The Lambrusco grape varietal is widely enjoyed by wine makers and drinkers alike around the world, and it is one varietal which has an impressive and very long history. Archaeological evidence suggests it was being grown and cultivated long before the Romans, and has been an important grape for the identity and culture of the people who live in its indigenous Emilia region ever since. The grapes themselves are most commonly used for the famous sparkling wine which bears its name, and Lambrusco is renowned for holding slightly sweet, strawberry flavors which make it a favorite for many due to its light body, elegance and easy drinkability. It is also used to make dry wines, which have a slightly bitter after taste, and is a grape with many variants â€“ as many as sixty, making it an interesting and unique varietal with many sought after attributes.
Tuscany has been producing fine wines for almost three thousand years, and as such is widely recognized as being one of the key Old World wine regions which have shaped the way we understand and enjoy quality wines throughout history. Interestingly, the region is typified by a unique soil type which is not particularly good for growing grapevines, but in Tuscany, the emphasis has always been on quality over quantity, and low yields with high levels of flavor and intensity are preferred, and have become a feature of the region's wine industry. The main grape varietals grown in Tuscany are Sangiovese for the distinctive, flavorful and complex red wines, and Vernaccia for the exquisite dry white wines, although the last couple of decades have seen more varietals grown and an increasing trend towards 'Bordeaux style' wines.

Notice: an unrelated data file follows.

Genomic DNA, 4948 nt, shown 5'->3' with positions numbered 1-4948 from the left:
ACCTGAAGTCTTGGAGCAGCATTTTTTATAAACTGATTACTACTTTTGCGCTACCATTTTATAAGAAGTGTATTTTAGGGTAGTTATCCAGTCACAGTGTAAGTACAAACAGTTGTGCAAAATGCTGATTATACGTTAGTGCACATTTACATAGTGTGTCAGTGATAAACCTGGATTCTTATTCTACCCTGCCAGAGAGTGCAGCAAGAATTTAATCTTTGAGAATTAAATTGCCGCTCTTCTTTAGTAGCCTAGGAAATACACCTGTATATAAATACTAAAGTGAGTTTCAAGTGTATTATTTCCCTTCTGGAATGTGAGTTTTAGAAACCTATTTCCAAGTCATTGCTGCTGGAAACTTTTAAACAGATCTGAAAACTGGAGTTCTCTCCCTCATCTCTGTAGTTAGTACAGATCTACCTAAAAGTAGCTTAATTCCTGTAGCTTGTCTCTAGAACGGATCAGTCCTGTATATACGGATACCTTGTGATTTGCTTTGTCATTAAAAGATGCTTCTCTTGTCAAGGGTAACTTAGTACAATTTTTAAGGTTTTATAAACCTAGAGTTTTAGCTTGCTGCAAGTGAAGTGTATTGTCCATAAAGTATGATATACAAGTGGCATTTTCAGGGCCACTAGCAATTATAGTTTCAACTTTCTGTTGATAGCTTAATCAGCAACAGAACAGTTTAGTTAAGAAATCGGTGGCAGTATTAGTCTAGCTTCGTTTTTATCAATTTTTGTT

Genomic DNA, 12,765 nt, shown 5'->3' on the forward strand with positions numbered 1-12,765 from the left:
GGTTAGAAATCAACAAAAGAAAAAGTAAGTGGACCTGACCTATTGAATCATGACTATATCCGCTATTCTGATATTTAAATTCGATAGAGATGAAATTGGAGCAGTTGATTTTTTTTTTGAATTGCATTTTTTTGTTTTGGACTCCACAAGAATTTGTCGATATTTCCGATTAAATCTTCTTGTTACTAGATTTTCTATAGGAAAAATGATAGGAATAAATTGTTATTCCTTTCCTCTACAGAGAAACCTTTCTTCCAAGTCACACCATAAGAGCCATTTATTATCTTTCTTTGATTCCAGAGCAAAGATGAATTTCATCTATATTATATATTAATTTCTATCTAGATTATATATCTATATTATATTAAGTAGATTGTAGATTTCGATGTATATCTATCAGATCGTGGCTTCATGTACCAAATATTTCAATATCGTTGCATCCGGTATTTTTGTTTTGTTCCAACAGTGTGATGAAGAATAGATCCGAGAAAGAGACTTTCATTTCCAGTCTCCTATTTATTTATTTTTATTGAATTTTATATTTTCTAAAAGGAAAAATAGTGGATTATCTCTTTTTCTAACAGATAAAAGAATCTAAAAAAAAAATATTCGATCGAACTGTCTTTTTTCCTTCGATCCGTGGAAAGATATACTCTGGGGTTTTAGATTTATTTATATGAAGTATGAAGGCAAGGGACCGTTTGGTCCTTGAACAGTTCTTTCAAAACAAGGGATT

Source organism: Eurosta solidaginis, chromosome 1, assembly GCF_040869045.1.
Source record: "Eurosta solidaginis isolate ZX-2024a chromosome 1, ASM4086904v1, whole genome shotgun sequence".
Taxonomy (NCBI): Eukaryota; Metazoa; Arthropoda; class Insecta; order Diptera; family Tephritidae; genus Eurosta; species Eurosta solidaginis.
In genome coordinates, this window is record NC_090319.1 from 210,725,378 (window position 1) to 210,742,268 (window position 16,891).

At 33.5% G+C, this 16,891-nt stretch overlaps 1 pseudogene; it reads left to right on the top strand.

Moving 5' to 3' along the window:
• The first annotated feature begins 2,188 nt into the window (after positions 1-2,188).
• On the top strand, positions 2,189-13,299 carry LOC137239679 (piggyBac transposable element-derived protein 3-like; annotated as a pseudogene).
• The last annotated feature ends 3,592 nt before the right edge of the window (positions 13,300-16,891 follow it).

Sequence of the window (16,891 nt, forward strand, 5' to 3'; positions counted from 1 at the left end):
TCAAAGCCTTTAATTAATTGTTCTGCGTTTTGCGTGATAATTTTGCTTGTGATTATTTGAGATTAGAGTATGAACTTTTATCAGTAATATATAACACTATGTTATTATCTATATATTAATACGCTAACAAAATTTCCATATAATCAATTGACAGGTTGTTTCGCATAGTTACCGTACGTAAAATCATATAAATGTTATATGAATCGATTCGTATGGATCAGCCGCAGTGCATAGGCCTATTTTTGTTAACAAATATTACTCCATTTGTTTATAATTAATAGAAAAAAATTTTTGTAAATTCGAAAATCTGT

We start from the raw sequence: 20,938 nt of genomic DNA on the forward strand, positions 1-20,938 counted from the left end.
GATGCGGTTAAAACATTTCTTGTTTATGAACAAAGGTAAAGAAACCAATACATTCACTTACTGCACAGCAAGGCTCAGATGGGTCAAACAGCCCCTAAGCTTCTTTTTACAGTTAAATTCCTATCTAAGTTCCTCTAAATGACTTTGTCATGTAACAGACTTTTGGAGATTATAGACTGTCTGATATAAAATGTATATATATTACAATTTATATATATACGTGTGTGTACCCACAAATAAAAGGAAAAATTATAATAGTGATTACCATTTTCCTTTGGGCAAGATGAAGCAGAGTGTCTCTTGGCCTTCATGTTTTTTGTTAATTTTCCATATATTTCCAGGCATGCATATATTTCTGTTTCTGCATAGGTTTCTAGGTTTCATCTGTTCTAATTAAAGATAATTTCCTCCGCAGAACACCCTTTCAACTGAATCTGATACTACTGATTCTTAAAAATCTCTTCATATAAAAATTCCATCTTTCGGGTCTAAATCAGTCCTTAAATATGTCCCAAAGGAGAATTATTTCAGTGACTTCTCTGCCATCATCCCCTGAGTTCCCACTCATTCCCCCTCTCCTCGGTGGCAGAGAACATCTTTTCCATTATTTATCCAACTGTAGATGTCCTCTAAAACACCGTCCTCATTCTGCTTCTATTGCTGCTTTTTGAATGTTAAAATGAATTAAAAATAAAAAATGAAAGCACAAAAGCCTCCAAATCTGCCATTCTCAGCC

Italy is recognised as being one of the finest wine producing countries in the world, and it isn't difficult to see why. With a vast amount of land across the country used primarily for vineyard cultivation and wine production, each region of Italy manages to produce a wide range of excellent quality wines, each representative of the region it is produced in. Any lover of Italian wines will be able to tell you of the variety the country produces, from the deliciously astringent and alpine-fresh wines of the northern borders, to the deliciously jammy and fruit-forward wines of the south and the Italian islands. Regions such as Barolo are frequently compared with Bordeaux and Burgundy in France, as their oak aged red wines have all the complexity and earthy, spicy excellence of some of the finest wines in the world, and the sparkling wines of Asti and elsewhere in Italy can easily challenge and often exceed the high standards put forward by Champagne. Thanks to excellent terrain and climatic conditions, Italy has long since proven itself a major player in the world of wines, and long may this dedication to quality and excellence continue.